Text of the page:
South Korean President Moon Jae-in has insisted his visit to Australia has nothing to do with China despite enhancing defence ties with Canberra amid increasing tensions with Beijing.
Australia and South Korea finalised a $1 billion defence contract, pledged to boost defence industry ties and strengthen critical minerals and clean energy trade in agreements signed by President Moon and Prime Minister Scott Morrison in Canberra on Monday.
Prime Minister Scott Morrison meets with President of South Korea Moon Jae-in on Monday.Credit:Alex Ellinghausen
“We will continue to cooperate with Australia for peace in this region,” Mr Moon said.
“The state visit I make at this time has nothing to do with our position over China.”
South Korea recently adopted a more cautious approach than neighbouring Japan to China because of its reliance on Beijing to negotiate a peace deal with North Korea. This has sparked fears Asia’s fourth-largest economy is being left behind by the members of the Quad grouping of Australia, the United States, India and Japan.
But Mr Moon backed in the Quad and AUKUS defence pact Australia signed with Britain and the US to help it build a fleet of nuclear-powered submarines, saying both groups had the potential to maintain “peace and prosperity” in the Indo-Pacific.
Countries throughout the region are growing increasingly concerned about escalating tensions in the region including in the Taiwan Strait and the South China Sea.
Australia and South Korea have both been hit by Chinese trade strikes in recent years.
Beijing has imposed more than $20 billion of tariffs and other trading measures on Australia over the past 18 months in response to the federal government’s push for an independent inquiry into the origins of COVID-19 as well as other national security decisions. China hit South Korea with trade strikes in 2017 over the deployment of a US missile defence system.
Asked about how countries should deal with China’s economic coercion, Mr Moon said South Korea and Australia upheld the “same values and on our position in terms of the geopolitical situation, we are like-minded”.
Mr Moon said his nation’s alliance with the US was the “basis of our diplomacy” and “security affairs” and its the relationship with China was “important”.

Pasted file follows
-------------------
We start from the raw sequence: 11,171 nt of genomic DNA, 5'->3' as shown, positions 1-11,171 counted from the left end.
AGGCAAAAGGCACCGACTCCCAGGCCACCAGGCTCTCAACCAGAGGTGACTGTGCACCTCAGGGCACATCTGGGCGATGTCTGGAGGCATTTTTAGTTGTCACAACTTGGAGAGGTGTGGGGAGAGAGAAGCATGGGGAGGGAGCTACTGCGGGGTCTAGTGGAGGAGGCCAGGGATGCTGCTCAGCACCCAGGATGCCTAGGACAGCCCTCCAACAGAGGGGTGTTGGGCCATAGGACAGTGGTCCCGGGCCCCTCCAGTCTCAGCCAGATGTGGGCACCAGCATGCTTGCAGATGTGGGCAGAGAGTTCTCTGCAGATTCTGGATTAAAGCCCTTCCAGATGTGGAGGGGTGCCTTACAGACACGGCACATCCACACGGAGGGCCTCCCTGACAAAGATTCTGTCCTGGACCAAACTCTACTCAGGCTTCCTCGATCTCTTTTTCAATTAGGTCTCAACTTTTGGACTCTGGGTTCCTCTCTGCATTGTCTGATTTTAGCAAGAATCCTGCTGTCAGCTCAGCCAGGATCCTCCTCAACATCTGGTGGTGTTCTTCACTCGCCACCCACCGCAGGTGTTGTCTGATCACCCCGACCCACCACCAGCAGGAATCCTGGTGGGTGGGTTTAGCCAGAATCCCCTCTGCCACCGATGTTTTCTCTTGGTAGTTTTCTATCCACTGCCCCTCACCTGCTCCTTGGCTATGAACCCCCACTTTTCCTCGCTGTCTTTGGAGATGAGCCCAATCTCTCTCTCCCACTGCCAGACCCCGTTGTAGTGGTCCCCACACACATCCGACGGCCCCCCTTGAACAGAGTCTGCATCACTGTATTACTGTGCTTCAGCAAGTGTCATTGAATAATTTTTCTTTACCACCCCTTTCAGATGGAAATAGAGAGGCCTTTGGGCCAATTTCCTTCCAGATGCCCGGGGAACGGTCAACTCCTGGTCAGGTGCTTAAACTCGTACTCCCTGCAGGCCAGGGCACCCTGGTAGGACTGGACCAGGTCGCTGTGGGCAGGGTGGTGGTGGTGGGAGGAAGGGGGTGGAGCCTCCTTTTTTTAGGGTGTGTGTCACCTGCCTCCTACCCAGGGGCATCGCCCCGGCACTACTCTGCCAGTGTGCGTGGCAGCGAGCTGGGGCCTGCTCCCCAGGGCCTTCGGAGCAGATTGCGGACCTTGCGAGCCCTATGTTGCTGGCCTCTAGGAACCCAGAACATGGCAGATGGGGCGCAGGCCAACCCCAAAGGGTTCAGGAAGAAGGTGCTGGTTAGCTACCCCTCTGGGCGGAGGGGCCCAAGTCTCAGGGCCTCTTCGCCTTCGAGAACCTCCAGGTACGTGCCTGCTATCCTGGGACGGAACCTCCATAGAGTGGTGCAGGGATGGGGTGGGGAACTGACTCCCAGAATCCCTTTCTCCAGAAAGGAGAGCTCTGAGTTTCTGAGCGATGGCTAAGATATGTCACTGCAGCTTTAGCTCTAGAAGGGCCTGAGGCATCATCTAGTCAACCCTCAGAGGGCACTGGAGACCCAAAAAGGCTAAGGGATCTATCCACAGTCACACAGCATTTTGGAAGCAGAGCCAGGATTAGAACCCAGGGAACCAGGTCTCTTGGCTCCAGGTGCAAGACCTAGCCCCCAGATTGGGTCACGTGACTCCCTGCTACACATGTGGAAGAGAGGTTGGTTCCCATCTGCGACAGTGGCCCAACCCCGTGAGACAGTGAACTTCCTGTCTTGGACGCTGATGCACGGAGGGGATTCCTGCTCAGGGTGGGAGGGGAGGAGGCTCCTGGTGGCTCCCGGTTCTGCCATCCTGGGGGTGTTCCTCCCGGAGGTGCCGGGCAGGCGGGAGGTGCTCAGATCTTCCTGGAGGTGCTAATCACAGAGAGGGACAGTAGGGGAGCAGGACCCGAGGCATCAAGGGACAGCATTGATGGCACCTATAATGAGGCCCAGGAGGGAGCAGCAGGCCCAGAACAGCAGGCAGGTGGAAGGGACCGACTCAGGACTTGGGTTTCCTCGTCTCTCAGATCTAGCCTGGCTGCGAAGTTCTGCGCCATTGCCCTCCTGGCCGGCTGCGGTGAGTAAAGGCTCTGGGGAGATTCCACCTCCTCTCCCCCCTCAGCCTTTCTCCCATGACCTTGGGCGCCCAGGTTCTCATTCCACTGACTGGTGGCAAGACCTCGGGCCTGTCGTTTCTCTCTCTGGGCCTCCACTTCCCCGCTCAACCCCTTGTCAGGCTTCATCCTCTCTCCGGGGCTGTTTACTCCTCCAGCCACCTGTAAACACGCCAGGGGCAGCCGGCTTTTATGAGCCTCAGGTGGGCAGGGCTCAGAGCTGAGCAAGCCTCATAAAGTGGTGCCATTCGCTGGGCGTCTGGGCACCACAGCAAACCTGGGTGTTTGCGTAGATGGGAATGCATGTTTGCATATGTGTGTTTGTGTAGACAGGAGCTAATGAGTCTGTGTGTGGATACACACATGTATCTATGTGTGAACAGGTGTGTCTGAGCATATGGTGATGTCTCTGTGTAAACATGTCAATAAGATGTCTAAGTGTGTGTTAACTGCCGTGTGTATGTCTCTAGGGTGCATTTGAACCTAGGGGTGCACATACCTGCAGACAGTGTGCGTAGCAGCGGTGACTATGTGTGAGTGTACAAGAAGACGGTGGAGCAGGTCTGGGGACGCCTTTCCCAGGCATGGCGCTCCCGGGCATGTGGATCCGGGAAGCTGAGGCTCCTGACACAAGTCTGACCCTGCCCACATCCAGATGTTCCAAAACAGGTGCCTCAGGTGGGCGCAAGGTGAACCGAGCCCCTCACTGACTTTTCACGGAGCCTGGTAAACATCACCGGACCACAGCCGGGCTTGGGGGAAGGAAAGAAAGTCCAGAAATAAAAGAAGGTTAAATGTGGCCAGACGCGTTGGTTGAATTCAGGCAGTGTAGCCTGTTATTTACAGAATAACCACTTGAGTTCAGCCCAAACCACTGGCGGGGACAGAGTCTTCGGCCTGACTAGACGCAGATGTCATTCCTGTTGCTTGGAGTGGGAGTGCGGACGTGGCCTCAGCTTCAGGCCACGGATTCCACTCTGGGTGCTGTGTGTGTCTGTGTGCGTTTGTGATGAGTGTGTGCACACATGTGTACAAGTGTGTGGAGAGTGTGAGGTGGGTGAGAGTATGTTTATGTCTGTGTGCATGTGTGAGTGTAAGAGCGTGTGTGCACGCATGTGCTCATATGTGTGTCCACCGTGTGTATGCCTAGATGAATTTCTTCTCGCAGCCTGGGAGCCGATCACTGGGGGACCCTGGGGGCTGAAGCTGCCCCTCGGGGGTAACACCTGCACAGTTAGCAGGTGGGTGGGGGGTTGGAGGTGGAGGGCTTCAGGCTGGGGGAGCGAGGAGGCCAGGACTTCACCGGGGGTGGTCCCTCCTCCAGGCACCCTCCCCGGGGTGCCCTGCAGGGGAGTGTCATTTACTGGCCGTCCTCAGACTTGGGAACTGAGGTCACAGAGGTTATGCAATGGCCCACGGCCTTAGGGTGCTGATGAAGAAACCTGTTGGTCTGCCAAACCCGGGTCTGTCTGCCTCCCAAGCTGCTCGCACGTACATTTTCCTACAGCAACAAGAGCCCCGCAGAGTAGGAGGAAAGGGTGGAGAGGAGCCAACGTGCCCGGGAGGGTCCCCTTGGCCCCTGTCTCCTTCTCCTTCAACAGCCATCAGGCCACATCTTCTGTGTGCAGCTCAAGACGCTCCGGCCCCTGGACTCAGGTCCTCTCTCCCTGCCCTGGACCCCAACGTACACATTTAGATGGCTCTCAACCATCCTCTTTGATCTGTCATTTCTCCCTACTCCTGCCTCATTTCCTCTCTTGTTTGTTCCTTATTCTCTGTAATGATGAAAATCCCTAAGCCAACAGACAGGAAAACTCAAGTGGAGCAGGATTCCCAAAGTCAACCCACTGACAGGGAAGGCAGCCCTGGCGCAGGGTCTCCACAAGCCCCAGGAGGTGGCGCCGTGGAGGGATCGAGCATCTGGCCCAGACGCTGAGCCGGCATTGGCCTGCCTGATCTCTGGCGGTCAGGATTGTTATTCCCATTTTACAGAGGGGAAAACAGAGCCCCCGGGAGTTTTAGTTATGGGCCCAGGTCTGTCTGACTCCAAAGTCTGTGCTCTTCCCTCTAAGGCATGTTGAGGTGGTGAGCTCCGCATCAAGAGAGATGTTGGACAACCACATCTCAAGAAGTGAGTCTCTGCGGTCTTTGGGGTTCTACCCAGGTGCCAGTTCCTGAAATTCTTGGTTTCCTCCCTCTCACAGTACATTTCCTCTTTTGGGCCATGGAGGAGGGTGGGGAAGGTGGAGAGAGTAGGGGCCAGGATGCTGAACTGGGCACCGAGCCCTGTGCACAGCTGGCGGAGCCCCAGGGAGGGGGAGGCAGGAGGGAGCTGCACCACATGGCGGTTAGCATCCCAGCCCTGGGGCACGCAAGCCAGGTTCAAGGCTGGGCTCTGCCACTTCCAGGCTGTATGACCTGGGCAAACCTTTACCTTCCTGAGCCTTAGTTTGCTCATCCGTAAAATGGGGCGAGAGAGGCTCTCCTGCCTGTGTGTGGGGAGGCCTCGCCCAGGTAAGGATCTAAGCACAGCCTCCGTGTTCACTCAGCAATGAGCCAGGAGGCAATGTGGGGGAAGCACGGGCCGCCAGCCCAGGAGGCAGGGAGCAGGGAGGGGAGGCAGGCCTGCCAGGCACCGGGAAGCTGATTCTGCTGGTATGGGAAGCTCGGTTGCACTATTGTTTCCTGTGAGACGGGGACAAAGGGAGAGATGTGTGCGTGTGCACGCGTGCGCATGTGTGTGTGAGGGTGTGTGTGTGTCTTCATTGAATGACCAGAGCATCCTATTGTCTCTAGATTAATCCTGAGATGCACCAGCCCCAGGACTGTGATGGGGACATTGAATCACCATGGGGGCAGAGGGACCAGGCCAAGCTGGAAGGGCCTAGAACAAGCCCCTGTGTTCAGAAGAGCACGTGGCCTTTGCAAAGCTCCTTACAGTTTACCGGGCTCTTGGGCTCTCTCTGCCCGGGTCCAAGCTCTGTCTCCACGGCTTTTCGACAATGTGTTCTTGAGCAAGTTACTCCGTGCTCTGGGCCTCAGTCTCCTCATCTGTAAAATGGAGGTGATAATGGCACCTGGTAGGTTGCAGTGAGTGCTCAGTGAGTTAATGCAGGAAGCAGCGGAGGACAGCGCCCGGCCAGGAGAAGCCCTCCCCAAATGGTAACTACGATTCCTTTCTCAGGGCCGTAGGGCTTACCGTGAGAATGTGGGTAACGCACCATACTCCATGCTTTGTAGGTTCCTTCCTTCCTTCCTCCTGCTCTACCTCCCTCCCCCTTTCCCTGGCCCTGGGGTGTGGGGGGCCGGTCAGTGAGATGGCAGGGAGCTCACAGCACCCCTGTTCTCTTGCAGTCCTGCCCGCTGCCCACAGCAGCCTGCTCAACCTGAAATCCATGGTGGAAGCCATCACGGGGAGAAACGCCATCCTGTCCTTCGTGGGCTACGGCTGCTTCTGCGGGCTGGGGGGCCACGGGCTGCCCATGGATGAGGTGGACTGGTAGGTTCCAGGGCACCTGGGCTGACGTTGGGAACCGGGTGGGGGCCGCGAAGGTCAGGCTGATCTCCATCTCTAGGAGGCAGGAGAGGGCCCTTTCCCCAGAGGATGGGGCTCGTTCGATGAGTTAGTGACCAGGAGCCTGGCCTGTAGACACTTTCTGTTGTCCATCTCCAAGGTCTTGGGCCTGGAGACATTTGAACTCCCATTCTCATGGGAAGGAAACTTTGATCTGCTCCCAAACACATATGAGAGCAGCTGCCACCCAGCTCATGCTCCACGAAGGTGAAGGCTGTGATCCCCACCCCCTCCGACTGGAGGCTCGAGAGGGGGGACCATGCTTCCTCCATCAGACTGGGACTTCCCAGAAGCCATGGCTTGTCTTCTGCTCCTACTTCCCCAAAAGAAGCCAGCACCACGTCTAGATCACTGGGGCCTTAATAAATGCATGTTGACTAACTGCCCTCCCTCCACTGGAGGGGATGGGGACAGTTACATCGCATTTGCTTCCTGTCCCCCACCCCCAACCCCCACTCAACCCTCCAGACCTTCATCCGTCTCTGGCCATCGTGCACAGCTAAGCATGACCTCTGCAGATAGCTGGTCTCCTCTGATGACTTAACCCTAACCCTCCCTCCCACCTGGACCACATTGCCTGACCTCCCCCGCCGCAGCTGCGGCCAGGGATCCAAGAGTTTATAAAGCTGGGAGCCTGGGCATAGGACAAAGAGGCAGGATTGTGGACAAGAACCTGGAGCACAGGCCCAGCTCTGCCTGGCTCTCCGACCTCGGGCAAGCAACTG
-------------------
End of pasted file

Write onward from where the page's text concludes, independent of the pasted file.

But, he said, South Korea also had to take into account “peace and security on the Korean Peninsula” and the “de-nuclearisation” of North Korea”.
“We need the constructive efforts of China to enable de-nuclearisation of DPRK. Therefore, Korea is focused on the steadfast alliance with the US and also with China,” he said.
“And, of course, with regard to the relationship with China, there may be certain conflicts and there may be some issues of competition. However, if you look at climate change and the supply chain issue and also in terms of pandemic and infectious diseases, there are global challenges, and these are domains where we do need to engage in cooperation and collaboration.”
Mr Moon also confirmed his government was not considering following Australia, the US, Britain and Canada in imposing a diplomatic boycott of the Beijing Winter Olympics, to be held in February.
There has been growing concern about tensions in the Taiwan Strait where Chinese military aircraft this year increased their incursions into Taiwan’s air defence identification zone. Defence Minister Peter Dutton last month said if the US committed forces to defend Taiwan, it would be “inconceivable” that Australia would not join in.
Mr Moon said maintaining stability in the Taiwan Strait was “critical if we also want the peace and security on the Korean Peninsula, and it is closely related”.
Mr Morrison said South Korea had a “very important role to play” in calming tensions in the Taiwan Strait.
“It does have its own unique standing within the region and its own relationships with each of the key principles that are engaged in that issue,” he said.
“Equally, Korea also has a very strong and open dialogue with China.”
Mr Moon and Mr Morrison signed the $1 billion defence contract for South Korean defence giant Hanwha to build 30 self-propelled howitzers and 15 armoured ammunition resupply vehicles for the army in Geelong.
Hanwha is also vying for a $30 billion contract to build new infantry fighting vehicles for the Australian Army.
The two leaders also finalised an agreement to create an Armoured Vehicle Centre of Excellence in Geelong, and elevated their ties to the status of a Comprehensive Strategic Partnership.
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